Wheat prices found – temporary – relief from selling after
results of an Egyptian tender highlighted the competitiveness of US supplies,
and eased concerns over logistics raised by a no-show at the previous event.
Chicago wheat for March recouped early losses to bounce back
into positive territory, reaching $6.24 ¼ a bushel, after the results of the
tender by Egypt's Gasc grain authority.
However, the support proved short-lived, with the contract
closing down 0.3% at from a contract low of $6.19 ¾ a bushel on Tuesday, the
lot's lowest ever finish, and losing another 0.6% in early deals on Wednesday
to set a fresh contract low of $6.16 ¼ a bushel.
Although the tender was won by Black Sea exporters, with
Gasc buying 60,000 tonnes from both Romania and Russia, American soft red wheat
was by a distance the cheapest on offer, but ruled out by the higher costs of
shipping across the Atlantic.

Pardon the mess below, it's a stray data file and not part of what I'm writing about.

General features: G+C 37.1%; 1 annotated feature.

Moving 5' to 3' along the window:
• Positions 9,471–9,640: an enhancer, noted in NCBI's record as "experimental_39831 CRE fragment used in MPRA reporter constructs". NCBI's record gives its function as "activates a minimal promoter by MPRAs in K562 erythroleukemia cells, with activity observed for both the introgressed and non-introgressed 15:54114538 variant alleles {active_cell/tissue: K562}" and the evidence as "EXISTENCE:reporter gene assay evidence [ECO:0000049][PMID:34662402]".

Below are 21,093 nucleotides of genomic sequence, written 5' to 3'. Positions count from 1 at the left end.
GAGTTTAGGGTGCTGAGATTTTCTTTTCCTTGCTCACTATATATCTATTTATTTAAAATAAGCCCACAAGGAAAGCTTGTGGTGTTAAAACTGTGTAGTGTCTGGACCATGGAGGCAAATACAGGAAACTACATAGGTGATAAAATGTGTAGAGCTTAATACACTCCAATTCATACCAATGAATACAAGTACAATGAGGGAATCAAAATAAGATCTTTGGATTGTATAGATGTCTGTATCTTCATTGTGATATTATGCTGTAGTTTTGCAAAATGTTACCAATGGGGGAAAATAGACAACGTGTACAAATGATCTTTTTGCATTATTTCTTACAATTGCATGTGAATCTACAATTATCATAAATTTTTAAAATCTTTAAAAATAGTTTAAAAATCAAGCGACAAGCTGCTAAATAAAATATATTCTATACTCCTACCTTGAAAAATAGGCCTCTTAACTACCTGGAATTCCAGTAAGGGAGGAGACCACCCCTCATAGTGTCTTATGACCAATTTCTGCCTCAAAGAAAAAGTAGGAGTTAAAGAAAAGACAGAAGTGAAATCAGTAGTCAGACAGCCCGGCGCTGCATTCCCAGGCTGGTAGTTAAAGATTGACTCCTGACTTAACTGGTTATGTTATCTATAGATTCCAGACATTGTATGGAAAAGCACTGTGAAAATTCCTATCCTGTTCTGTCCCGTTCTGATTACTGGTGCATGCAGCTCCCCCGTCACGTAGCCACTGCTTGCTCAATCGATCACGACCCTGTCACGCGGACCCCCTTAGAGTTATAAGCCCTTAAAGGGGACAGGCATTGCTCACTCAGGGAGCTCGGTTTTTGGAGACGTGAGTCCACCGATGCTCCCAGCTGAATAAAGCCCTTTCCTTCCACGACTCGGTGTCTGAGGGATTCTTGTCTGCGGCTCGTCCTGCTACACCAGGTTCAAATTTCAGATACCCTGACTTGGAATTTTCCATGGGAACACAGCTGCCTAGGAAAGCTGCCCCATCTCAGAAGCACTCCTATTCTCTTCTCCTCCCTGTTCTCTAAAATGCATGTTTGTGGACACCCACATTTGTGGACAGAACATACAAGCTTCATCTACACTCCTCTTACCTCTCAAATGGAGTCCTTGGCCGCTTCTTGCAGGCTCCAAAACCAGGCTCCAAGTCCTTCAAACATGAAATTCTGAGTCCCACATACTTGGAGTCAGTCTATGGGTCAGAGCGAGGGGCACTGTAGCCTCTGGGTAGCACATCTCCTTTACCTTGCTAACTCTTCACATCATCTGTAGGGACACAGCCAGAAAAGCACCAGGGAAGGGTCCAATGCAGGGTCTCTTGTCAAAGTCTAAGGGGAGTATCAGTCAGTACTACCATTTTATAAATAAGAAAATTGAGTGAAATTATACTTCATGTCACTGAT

Bunge offered US wheat at $294.87 a tonne, below the winning
bids priced at $301.97 a tonne for Romanian wheat and $302.70 a tonne for
'Lost a bit of
A UK trader said that the result "may help Chicago wheat
prices find a floor," after falling some 7% in so far this month, in part on
concerns about a slowdown in US exports.
"US prices have been seen as having lost a bit of
competitiveness. But they may now have reached a level people are happier
with," the trader told Agrimoney.com.
Furthermore, the offer eased concerns over logistical bottlenecks
in the US, which have also been seen hampering the wheat export performance,
with the crop competing for capacity with rebuild supplies of soybeans and,
"The trade has made mention of capacity constraints at port
due to soybean and corn bookings, which is an issue that has been developing
through the fall," Brian Henry at Benson Quinn Commodities said.
"Port capacity issues are limiting the aggressiveness of the
US wheat exporter."
'Ports appear to be
Indeed, logistical problems were blamed for a US no-show at
the last Gasc tender, last week.
"Although it now looks competitively priced, no US wheat was
offered, almost certainly because they could not be sure of being able to load
it in time," traders at a European commodities house said.
"US Gulf ports appear to be struggling."
Traders said that "a similar problem is found in Canada", a
country which the US Department of Agriculture said last week could thanks to a
lower-quality harvest take a higher profile in wheat tenders by Egypt, the
biggest importer of the grain.